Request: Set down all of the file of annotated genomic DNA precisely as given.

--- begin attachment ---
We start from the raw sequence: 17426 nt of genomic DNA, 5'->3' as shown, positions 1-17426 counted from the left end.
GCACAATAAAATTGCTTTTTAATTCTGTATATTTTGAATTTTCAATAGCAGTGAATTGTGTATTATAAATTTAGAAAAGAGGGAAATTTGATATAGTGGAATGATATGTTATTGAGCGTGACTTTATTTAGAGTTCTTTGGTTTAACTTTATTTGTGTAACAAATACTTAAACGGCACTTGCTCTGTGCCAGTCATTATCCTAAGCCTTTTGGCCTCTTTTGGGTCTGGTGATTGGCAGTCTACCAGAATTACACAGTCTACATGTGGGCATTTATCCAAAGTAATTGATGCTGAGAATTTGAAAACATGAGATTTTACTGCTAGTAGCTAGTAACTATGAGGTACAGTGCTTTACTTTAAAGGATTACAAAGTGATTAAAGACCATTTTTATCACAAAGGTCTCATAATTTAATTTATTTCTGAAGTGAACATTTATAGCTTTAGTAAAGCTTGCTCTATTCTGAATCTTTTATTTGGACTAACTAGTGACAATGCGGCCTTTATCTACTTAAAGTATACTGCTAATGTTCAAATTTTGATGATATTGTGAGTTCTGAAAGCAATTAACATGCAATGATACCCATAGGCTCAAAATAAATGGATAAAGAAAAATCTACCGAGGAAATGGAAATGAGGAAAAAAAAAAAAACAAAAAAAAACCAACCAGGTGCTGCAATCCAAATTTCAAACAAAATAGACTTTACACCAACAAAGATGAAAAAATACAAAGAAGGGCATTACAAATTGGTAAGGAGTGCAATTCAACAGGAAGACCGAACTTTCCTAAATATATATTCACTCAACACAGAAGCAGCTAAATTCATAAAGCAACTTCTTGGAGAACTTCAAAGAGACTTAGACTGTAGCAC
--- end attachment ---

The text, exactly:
We start from the raw sequence: 17426 nt of genomic DNA, 5'->3' as shown, positions 1-17426 counted from the left end.
GCACAATAAAATTGCTTTTTAATTCTGTATATTTTGAATTTTCAATAGCAGTGAATTGTGTATTATAAATTTAGAAAAGAGGGAAATTTGATATAGTGGAATGATATGTTATTGAGCGTGACTTTATTTAGAGTTCTTTGGTTTAACTTTATTTGTGTAACAAATACTTAAACGGCACTTGCTCTGTGCCAGTCATTATCCTAAGCCTTTTGGCCTCTTTTGGGTCTGGTGATTGGCAGTCTACCAGAATTACACAGTCTACATGTGGGCATTTATCCAAAGTAATTGATGCTGAGAATTTGAAAACATGAGATTTTACTGCTAGTAGCTAGTAACTATGAGGTACAGTGCTTTACTTTAAAGGATTACAAAGTGATTAAAGACCATTTTTATCACAAAGGTCTCATAATTTAATTTATTTCTGAAGTGAACATTTATAGCTTTAGTAAAGCTTGCTCTATTCTGAATCTTTTATTTGGACTAACTAGTGACAATGCGGCCTTTATCTACTTAAAGTATACTGCTAATGTTCAAATTTTGATGATATTGTGAGTTCTGAAAGCAATTAACATGCAATGATACCCATAGGCTCAAAATAAATGGATAAAGAAAAATCTACCGAGGAAATGGAAATGAGGAAAAAAAAAAAAACAAAAAAAAACCAACCAGGTGCTGCAATCCAAATTTCAAACAAAATAGACTTTACACCAACAAAGATGAAAAAATACAAAGAAGGGCATTACAAATTGGTAAGGAGTGCAATTCAACAGGAAGACCGAACTTTCCTAAATATATATTCACTCAACACAGAAGCAGCTAAATTCATAAAGCAACTTCTTGGAGAACTTCAAAGAGACTTAGACTGTAGCAC